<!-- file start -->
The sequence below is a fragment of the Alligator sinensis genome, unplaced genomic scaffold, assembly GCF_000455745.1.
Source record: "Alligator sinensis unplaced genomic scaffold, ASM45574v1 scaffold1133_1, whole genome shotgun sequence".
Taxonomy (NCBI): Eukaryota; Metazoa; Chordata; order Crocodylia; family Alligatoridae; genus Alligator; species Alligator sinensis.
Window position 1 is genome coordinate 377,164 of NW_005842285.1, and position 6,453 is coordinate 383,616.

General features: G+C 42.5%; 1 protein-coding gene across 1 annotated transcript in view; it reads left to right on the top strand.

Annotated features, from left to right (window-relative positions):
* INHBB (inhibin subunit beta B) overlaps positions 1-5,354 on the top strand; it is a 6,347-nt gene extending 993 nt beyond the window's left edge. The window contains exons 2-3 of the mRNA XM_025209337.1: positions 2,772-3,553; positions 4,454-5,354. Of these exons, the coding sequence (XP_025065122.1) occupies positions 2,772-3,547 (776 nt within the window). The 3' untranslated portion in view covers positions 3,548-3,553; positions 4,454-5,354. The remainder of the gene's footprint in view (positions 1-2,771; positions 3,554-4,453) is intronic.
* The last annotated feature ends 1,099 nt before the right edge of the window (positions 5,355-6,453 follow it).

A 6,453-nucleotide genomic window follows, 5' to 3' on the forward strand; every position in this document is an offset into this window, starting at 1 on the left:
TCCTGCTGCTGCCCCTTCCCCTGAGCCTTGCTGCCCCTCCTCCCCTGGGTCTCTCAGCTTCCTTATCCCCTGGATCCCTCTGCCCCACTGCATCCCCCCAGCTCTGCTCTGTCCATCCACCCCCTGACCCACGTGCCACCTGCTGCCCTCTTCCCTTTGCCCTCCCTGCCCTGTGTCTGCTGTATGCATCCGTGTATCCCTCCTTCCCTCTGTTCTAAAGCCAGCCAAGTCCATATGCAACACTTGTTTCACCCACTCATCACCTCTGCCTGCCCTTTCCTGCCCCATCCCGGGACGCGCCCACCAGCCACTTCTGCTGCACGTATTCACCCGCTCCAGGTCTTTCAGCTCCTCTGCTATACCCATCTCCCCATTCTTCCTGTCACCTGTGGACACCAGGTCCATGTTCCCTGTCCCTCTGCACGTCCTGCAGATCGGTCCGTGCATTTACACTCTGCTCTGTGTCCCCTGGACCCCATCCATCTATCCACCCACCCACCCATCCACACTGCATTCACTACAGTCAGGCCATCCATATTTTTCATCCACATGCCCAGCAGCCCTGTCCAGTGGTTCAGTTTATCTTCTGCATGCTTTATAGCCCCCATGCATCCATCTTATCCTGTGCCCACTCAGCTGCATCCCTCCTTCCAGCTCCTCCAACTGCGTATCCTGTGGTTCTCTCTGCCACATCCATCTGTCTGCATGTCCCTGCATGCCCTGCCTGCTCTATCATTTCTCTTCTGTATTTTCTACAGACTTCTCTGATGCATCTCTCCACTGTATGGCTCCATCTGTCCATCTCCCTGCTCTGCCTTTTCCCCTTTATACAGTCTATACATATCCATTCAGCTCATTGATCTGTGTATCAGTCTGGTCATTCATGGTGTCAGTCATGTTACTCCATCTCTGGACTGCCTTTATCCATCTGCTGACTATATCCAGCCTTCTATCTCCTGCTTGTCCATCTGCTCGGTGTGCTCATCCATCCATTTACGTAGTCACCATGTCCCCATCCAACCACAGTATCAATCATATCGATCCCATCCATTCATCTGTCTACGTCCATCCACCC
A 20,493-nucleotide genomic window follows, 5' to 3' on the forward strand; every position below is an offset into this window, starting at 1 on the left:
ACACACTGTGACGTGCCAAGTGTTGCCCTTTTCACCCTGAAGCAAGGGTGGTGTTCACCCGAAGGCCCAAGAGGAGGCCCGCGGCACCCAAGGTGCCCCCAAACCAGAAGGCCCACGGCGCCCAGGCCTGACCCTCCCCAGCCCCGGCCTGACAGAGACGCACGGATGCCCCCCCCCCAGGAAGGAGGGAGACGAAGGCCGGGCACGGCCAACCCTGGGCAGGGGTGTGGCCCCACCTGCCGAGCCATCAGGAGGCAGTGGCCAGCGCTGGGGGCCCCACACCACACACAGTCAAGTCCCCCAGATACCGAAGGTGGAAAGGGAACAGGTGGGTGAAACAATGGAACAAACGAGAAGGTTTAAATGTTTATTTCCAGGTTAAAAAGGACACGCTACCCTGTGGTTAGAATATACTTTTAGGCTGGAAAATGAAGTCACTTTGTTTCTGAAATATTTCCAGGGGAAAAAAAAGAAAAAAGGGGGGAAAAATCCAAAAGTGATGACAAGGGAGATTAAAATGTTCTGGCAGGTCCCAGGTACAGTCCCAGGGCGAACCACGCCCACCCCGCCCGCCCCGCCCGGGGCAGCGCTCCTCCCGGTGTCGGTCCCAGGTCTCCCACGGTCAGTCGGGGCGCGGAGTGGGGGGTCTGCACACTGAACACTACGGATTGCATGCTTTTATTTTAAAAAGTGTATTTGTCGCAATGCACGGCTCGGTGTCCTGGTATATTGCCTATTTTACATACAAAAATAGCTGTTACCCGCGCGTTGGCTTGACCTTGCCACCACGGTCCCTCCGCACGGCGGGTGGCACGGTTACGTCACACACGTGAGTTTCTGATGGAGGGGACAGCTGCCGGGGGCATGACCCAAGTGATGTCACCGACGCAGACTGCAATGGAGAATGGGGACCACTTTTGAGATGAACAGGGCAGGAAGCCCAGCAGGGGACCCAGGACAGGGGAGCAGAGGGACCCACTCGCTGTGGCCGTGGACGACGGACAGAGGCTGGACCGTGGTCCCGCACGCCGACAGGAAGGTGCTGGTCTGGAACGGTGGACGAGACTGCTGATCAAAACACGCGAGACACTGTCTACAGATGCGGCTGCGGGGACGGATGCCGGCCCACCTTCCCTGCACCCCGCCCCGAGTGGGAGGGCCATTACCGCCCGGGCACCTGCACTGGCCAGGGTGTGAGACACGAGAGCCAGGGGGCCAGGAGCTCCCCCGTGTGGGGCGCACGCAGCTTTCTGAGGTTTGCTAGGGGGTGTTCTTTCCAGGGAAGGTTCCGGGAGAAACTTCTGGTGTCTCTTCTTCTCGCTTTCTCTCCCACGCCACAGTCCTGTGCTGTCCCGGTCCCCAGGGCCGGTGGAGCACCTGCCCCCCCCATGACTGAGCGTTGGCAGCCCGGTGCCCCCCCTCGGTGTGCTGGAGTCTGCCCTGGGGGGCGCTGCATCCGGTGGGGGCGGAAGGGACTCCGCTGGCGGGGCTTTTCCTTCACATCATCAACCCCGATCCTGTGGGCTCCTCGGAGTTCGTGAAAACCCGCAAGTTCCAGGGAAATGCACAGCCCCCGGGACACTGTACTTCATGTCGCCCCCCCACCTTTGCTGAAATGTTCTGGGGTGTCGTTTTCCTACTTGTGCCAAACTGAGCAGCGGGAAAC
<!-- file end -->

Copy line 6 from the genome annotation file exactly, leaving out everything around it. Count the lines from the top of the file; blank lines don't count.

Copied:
Annotated features, from left to right (window-relative positions):